Regarding online hate speech as a potentially criminal form of prejudice-motivated online harassment, there have been various studies on detection (Qian et al., 2021 ; Schmidt & Wiegand, 2017 ; Warner & Hirschberg, 2012 ), prevalence (Dreißigacker et al., 2020 ; Geschke et al., 2019 ; Kansok-Dusche et al., 2022 ; Saha et al., 2019 ), the consequences for society (Bilewicz & Soral, 2020 ), regulation (Bleich, 2011 ; Judge & Nel, 2018 ; Reed, 2009 ; Sheppard et al., 2021 ), and possible risk and protective factors for potential victims (Costello et al., 2017 ; Garland et al., 2022 ; Hinduja & Patchin, 2022 ; Wright et al., 2021 ). However, the impact of online hate speech on the lives of victims, specifically on the feeling of insecurity outside the Internet, has hardly been studied so far (Berg & Johansson, 2016 ; Salmi et al., 2007 ). A positive correlation was found between victimization of adolescents and depressive symptoms (Wachs et al., 2022 ) and population surveys indicate that experiencing online hate speech is positively associated with loneliness (Stahel & Baier, 2023 ) and negatively associated with psychological well-being (Geschke et al., 2019 ; Waldron, 2012 ) and life satisfaction (Stahel & Baier, 2023 ). Nevertheless, there is no empirical evidence on the relationship between experiencing hate speech online and feelings of insecurity offline.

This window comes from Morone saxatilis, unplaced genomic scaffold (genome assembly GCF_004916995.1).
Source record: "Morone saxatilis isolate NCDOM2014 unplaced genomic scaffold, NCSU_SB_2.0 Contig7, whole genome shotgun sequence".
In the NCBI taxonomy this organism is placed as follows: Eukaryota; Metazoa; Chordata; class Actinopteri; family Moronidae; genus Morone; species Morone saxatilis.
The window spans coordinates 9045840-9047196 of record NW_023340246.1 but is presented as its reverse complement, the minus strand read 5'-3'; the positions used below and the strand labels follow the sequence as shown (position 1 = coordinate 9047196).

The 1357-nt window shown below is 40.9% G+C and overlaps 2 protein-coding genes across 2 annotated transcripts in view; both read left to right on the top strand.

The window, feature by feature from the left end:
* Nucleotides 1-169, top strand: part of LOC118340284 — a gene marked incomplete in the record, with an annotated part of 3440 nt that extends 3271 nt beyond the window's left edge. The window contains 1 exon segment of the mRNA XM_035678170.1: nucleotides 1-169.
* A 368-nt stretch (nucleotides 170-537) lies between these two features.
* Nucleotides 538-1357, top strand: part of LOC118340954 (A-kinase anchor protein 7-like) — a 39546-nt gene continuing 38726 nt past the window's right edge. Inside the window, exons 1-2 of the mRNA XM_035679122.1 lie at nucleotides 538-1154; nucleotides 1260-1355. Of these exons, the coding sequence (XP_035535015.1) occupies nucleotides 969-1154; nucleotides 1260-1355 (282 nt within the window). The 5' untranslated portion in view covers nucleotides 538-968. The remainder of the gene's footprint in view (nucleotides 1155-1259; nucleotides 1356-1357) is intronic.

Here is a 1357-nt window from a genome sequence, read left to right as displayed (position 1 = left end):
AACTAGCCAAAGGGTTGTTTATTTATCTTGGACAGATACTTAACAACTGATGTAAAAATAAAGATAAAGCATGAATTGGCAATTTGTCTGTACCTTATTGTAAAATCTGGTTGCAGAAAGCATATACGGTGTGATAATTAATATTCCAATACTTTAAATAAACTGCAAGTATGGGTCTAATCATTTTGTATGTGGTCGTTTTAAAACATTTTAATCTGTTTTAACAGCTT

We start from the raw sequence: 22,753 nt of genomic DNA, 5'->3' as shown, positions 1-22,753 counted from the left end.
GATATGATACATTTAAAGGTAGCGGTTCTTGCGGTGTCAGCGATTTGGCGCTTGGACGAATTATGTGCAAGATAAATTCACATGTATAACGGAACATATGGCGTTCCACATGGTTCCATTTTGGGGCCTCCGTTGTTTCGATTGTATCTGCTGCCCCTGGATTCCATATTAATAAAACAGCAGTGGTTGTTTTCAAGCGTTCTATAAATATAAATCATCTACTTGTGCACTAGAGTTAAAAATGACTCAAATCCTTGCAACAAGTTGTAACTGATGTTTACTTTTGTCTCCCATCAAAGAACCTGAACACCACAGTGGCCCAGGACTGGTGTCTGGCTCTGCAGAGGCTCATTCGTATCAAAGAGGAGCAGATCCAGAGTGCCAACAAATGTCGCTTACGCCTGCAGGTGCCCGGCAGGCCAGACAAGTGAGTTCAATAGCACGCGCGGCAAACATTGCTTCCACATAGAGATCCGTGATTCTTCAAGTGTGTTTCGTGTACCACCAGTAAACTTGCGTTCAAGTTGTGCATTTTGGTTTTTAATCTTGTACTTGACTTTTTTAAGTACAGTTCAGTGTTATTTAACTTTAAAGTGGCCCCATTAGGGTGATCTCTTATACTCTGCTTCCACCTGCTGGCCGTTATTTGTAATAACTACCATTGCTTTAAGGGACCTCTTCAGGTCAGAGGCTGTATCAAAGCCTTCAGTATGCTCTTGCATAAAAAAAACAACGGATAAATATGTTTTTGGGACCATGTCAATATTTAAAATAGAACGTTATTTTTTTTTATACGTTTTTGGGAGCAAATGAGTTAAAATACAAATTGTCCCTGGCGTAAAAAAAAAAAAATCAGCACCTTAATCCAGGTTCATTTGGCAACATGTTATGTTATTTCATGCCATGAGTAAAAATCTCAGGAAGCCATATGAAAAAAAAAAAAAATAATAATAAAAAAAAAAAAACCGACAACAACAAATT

Moreover, even though the specifics of online hate speech compared to offline hate speech are increasingly being discussed (Brown, 2018 ; Citron, 2014 ; Cohen-Almagor, 2011 ), the existing empirical studies on the consequences of online hate speech hardly make systematic comparisons to those affected by (cyber)crime without a hate motive. Moreover, they mostly refer only to specific victim groups, such as the LGBTQ + community (Herek et al., 1999 , 2002 ; Ștefăniță & Buf, 2021 ), religious groups (Awan & Zempi, 2016 ), or to youth and adolescents or young adults (Hawdon et al., 2014 ; Keipi et al., 2017 ; Saha et al., 2019 ; Wachs et al., 2022 ). This study contributes to the existing literature by providing insights into the impact of hate speech on feelings of insecurity in comparison to cybercrimes in a representative sample of the general population.

Theoretical considerations